Students Design a Transportation Future
I teach transportation design at College for Creative Studies (CCS) in Detroit at a time of massive change in the automotive industry. We once primarily taught automotive design and styling, now our students are learning about the larger mobility eco-system. I am teaching my students more about moving people, and a bit less about designing just cars.
Last semester my students got a project sponsored by Michelin to redesign mobility in the Great Lakes “mega-region,” which encompasses Chicago, Detroit, Cleveland, Toronto and other locales, an area where 55-million people live. Some of my students proposed a new “bi-modal” mobility system that potentially offers major energy, land-use and economic benefits to both consumers and cities alike.
One of the big ideas of urban mobility future discussed today is offering a rich network of self-driving cars operating (on-demand) as “Ubers” to consumers. Some experts expect this will reduce the number of cars in our cities by 90 percent. Did my students design a bigger idea than even this? Yes, I think they did.
The larger problem has to do with the size or “footprint” of the automobile, SUV or light-duty truck. Looking down on our vehicles, they are roughly 16 feet long, 6 feet wide, and require 96-ft2 each. The earth has 1.2 billion of them on it. In cities such as Denver, only 1.1 people on average are in a travelling car. That means they are mostly empty and travelling about in an inefficient manner. By driving over-sized vehicles, land is used less efficiently, and the unused land is kept from being used for a better purpose.
My students’ idea was to design a micro-size personal “pod” vehicle that would travel with ease around one’s home community and adjacent environments. To travel longer distances, the pods would more or less “catch a ride” on a bus, train or monorail to a further away destination (think of a car ferry that carries vehicles across waterways). My students designed a “Pod Ferry” mobility system. It may sound impractical to have a mobility system dependent on a long-distance carrier and its required infrastructure, but it’s little different than depending on a freeway (or other mobility infrastructure) to get somewhere today.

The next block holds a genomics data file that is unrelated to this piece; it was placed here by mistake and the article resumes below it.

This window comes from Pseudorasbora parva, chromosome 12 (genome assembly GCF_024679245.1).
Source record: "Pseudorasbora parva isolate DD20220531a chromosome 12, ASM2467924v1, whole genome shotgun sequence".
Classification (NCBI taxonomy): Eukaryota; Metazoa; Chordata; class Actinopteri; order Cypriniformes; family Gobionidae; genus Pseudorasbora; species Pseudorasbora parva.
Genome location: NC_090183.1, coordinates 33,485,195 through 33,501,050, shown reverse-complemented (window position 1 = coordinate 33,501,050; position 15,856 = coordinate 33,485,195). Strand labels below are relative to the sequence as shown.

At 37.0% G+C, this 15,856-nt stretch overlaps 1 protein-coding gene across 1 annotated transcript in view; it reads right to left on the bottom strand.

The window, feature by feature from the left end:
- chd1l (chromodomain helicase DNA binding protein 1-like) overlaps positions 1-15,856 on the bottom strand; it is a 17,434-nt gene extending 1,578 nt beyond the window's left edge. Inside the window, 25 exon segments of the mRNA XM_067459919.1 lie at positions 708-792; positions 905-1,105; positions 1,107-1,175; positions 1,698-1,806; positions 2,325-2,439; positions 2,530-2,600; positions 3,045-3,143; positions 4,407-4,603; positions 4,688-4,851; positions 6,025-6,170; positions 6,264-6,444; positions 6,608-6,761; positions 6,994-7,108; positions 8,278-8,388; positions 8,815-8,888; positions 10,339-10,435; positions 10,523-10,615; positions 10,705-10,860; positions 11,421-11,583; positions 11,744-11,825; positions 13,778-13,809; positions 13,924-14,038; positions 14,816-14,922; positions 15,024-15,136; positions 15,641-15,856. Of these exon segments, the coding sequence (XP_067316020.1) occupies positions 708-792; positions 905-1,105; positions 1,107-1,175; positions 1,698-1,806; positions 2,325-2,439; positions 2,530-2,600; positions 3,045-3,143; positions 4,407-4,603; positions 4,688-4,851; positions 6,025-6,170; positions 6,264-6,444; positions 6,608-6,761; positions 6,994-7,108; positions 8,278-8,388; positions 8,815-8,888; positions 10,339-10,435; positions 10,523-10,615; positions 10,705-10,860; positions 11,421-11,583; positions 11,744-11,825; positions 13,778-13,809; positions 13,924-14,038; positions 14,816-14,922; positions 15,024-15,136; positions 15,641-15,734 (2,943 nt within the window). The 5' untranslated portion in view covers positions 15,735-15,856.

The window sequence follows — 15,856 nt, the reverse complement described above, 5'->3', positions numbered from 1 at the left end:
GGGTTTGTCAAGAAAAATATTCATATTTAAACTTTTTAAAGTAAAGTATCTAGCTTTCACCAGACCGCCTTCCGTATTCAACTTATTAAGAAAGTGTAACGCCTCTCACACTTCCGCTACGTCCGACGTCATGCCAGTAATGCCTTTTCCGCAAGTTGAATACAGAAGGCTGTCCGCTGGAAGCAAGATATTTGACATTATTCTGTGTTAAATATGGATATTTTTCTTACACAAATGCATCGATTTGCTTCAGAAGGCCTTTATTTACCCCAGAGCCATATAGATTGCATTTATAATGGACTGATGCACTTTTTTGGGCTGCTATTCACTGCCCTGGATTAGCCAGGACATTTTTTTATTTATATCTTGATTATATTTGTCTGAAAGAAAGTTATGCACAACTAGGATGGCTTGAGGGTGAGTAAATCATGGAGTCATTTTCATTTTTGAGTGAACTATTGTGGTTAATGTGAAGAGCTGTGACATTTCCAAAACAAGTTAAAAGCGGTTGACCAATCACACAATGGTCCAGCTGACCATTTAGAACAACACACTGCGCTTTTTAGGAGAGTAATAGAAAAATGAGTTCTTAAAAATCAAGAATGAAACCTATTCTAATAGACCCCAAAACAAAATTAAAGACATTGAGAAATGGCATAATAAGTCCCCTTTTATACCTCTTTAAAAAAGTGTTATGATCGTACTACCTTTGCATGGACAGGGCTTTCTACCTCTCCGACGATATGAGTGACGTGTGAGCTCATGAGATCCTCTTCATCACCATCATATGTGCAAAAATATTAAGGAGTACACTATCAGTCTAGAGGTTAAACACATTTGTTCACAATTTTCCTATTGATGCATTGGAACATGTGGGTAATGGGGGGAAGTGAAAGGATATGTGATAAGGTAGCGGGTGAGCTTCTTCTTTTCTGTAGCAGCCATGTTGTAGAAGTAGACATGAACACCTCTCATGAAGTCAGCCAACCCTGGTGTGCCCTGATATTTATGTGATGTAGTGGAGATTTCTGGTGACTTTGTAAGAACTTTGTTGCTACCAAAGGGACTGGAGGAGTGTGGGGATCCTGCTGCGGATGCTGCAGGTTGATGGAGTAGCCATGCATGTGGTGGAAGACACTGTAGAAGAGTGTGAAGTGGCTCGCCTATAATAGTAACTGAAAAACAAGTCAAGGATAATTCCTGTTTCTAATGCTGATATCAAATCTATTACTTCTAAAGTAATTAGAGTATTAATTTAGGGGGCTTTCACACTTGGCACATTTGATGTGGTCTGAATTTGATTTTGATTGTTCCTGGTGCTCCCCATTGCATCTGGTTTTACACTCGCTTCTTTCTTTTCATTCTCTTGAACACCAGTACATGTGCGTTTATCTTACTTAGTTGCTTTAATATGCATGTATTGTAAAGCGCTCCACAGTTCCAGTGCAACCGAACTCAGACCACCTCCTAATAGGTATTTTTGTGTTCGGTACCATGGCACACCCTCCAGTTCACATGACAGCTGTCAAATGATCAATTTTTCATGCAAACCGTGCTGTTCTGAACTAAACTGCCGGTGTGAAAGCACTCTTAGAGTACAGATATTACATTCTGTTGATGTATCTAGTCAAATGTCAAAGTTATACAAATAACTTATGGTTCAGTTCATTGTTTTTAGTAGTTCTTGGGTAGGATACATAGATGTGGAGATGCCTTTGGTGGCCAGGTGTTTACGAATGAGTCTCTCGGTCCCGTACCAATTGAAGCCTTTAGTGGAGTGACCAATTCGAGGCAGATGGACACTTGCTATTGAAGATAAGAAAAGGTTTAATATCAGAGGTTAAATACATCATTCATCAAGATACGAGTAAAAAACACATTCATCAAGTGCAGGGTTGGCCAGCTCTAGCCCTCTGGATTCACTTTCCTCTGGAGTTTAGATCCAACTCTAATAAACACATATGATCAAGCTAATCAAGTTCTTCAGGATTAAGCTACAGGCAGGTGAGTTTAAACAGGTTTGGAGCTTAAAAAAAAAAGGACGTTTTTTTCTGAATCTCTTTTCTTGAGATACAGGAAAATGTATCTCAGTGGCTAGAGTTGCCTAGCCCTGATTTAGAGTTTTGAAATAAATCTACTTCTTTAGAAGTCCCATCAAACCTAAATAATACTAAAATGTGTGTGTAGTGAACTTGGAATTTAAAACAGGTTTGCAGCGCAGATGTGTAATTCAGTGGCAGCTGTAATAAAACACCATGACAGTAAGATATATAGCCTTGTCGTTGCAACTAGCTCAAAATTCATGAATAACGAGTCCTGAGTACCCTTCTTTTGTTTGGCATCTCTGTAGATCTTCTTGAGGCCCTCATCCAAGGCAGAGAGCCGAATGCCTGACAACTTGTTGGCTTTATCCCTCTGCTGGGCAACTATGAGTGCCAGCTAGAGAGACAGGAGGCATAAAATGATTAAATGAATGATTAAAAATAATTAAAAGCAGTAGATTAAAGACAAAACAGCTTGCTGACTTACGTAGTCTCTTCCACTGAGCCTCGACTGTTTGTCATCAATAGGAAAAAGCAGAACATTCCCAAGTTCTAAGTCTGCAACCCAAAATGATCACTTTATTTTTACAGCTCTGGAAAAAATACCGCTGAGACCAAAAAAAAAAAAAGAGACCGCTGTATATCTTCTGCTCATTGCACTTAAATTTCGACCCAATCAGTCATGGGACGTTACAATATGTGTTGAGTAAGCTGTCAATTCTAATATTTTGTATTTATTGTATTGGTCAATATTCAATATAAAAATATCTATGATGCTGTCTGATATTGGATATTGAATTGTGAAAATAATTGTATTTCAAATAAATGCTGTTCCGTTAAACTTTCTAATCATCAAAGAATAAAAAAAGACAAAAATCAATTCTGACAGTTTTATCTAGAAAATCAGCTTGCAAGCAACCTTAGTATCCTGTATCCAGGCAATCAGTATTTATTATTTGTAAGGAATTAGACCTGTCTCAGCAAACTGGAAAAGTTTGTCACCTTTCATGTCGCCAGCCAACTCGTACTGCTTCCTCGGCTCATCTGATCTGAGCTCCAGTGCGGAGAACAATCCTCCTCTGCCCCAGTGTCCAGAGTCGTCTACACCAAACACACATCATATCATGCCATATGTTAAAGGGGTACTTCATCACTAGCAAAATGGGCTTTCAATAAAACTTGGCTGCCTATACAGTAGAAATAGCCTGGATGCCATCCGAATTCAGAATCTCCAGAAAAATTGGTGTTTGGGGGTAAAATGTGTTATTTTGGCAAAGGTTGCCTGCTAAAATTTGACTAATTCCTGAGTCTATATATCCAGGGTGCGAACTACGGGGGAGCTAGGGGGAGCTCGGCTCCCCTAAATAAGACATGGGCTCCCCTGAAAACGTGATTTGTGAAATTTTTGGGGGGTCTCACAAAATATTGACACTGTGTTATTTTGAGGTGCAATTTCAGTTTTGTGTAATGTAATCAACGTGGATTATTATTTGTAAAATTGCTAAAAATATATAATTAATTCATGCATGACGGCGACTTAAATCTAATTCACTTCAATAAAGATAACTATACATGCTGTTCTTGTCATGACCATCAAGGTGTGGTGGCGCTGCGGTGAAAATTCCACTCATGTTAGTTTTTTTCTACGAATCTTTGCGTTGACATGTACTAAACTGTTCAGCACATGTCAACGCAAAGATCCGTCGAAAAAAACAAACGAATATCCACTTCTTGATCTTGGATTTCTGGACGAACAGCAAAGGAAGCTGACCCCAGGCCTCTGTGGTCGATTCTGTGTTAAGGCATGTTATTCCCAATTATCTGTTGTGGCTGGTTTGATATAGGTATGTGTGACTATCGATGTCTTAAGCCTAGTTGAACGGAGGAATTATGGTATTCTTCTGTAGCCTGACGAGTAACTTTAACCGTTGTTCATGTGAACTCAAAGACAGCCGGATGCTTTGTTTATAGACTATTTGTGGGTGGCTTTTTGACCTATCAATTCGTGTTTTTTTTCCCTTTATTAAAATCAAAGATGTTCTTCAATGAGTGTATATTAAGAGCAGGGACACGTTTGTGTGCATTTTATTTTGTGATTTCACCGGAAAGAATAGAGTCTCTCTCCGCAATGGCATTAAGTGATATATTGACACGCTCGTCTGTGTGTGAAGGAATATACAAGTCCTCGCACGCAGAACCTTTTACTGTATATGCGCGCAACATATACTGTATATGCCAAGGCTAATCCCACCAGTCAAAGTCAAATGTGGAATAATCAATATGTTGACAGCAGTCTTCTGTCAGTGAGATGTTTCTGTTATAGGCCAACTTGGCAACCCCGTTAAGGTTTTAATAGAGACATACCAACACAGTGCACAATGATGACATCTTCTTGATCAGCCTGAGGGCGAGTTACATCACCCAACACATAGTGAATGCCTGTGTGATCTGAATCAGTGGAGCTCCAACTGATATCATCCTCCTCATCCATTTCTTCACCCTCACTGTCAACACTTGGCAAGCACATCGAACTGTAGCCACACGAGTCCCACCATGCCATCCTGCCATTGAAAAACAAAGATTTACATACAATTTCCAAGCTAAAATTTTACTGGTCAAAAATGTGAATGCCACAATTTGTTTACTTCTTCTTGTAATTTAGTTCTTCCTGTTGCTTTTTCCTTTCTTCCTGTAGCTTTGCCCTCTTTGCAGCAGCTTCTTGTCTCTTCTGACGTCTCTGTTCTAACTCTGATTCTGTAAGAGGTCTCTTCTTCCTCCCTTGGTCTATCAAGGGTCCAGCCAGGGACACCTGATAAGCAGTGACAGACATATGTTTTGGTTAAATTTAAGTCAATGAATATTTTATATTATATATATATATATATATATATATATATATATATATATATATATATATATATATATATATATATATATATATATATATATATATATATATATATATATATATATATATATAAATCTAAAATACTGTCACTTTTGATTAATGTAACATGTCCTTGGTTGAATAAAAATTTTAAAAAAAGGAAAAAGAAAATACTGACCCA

The potential benefits of a new American mobility system based on a 24-ft2 micro pod mobile rather than a 96-ft2 automobile is exciting. With the multitude travelling in smaller vehicles, roads all over the country could be redesigned to give considerable space to bicycles and pedestrians. Did you know only 52 percent of Americans have a sidewalk in front of their house, and many communities don’t know where to find the land for the needed sidewalks. My students helped me see an exciting future where people don’t just switch over from rolling rectangles they drive to ones they ride in, but into a new system that repurposes land in a meaningful way.
What’s more, when the pod ferry drops off a user (in a pod vehicle), the user can drive right to their condo, and drive right inside with the tiny vehicle. This system design will allow our seniors to enjoy a new level of mobility that they are unable to even dream about today, and offer many equally amazing benefits to the rest of us. Essentially, their “chair” in their house can take them anywhere in the mega-region, in hardly any time. Revolutionary.
As we imagine small chair or pod-like vehicles shooting us across town, I hear some worry that we are heading into a future like in the Disney/Pixar "Wall-E" movie, where people are overweight and don’t walk any more. But that is ridiculous. The students' design shows how we can convert many of our streets and parking lots around the country into places where we bike and walk more. Many of us don’t walk now because we are overly car dependent. Wouldn’t creating tons of great active corridors around the U.S. make it better to exercise and lead to a healthier population? I think so.
My 14 students looked at me weirdly on the first day of class, as I took them outside and had a child’s box of sidewalk chalk in my hand. They had come to CCS to design cars, and here I was asking them to draw an outline of a car on the street. I was asking them to think bigger. Yes, it will require a massive change-up to integrate pod vehicles in our mobility system. But they were dreaming. And where would the automobile industry be today without dreamers?